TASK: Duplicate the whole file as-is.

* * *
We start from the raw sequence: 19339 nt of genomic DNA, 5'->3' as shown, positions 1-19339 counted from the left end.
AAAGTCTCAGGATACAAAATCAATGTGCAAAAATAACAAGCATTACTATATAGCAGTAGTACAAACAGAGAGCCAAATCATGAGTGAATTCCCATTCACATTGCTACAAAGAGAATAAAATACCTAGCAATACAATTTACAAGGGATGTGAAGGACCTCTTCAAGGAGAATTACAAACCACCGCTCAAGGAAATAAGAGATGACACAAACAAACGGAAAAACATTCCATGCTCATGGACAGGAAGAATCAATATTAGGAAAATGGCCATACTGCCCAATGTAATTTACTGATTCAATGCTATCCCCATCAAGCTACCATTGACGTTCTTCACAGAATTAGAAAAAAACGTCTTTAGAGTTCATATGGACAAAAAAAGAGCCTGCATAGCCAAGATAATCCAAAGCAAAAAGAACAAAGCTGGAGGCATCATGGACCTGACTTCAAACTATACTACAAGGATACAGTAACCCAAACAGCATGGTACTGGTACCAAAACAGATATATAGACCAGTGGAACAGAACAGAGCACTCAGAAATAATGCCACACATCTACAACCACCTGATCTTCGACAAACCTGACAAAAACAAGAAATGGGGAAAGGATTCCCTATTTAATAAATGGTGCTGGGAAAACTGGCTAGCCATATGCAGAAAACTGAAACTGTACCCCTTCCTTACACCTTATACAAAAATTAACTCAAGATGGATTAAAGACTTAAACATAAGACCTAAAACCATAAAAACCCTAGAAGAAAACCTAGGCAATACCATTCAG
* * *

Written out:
We start from the raw sequence: 19339 nt of genomic DNA, 5'->3' as shown, positions 1-19339 counted from the left end.
AAAGTCTCAGGATACAAAATCAATGTGCAAAAATAACAAGCATTACTATATAGCAGTAGTACAAACAGAGAGCCAAATCATGAGTGAATTCCCATTCACATTGCTACAAAGAGAATAAAATACCTAGCAATACAATTTACAAGGGATGTGAAGGACCTCTTCAAGGAGAATTACAAACCACCGCTCAAGGAAATAAGAGATGACACAAACAAACGGAAAAACATTCCATGCTCATGGACAGGAAGAATCAATATTAGGAAAATGGCCATACTGCCCAATGTAATTTACTGATTCAATGCTATCCCCATCAAGCTACCATTGACGTTCTTCACAGAATTAGAAAAAAACGTCTTTAGAGTTCATATGGACAAAAAAAGAGCCTGCATAGCCAAGATAATCCAAAGCAAAAAGAACAAAGCTGGAGGCATCATGGACCTGACTTCAAACTATACTACAAGGATACAGTAACCCAAACAGCATGGTACTGGTACCAAAACAGATATATAGACCAGTGGAACAGAACAGAGCACTCAGAAATAATGCCACACATCTACAACCACCTGATCTTCGACAAACCTGACAAAAACAAGAAATGGGGAAAGGATTCCCTATTTAATAAATGGTGCTGGGAAAACTGGCTAGCCATATGCAGAAAACTGAAACTGTACCCCTTCCTTACACCTTATACAAAAATTAACTCAAGATGGATTAAAGACTTAAACATAAGACCTAAAACCATAAAAACCCTAGAAGAAAACCTAGGCAATACCATTCAG